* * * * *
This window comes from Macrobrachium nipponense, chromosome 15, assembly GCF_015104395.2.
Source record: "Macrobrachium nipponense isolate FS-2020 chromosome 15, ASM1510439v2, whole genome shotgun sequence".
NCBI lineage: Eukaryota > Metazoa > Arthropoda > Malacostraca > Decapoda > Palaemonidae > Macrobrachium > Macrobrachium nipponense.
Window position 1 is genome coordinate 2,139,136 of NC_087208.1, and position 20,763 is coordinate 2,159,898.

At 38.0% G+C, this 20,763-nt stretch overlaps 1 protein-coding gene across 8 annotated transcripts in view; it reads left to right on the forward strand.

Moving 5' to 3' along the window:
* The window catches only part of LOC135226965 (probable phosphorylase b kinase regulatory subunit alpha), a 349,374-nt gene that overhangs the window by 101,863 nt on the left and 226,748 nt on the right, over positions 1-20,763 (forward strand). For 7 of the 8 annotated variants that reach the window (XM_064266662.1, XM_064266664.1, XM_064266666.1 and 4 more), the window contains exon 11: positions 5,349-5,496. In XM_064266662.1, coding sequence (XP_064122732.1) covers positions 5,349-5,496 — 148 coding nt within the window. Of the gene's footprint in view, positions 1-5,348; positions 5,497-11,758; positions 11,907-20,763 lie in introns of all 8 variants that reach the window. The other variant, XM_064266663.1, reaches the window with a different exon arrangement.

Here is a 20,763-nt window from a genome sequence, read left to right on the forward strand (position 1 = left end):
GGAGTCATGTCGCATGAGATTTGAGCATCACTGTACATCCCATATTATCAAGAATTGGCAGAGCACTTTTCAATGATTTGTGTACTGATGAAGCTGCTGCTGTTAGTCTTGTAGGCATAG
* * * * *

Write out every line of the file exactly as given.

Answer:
This window comes from Macrobrachium nipponense, chromosome 15, assembly GCF_015104395.2.
Source record: "Macrobrachium nipponense isolate FS-2020 chromosome 15, ASM1510439v2, whole genome shotgun sequence".
NCBI lineage: Eukaryota > Metazoa > Arthropoda > Malacostraca > Decapoda > Palaemonidae > Macrobrachium > Macrobrachium nipponense.
Window position 1 is genome coordinate 2,139,136 of NC_087208.1, and position 20,763 is coordinate 2,159,898.

At 38.0% G+C, this 20,763-nt stretch overlaps 1 protein-coding gene across 8 annotated transcripts in view; it reads left to right on the forward strand.

Moving 5' to 3' along the window:
* The window catches only part of LOC135226965 (probable phosphorylase b kinase regulatory subunit alpha), a 349,374-nt gene that overhangs the window by 101,863 nt on the left and 226,748 nt on the right, over positions 1-20,763 (forward strand). For 7 of the 8 annotated variants that reach the window (XM_064266662.1, XM_064266664.1, XM_064266666.1 and 4 more), the window contains exon 11: positions 5,349-5,496. In XM_064266662.1, coding sequence (XP_064122732.1) covers positions 5,349-5,496 — 148 coding nt within the window. Of the gene's footprint in view, positions 1-5,348; positions 5,497-11,758; positions 11,907-20,763 lie in introns of all 8 variants that reach the window. The other variant, XM_064266663.1, reaches the window with a different exon arrangement.

Here is a 20,763-nt window from a genome sequence, read left to right on the forward strand (position 1 = left end):
GGAGTCATGTCGCATGAGATTTGAGCATCACTGTACATCCCATATTATCAAGAATTGGCAGAGCACTTTTCAATGATTTGTGTACTGATGAAGCTGCTGCTGTTAGTCTTGTAGGCATAG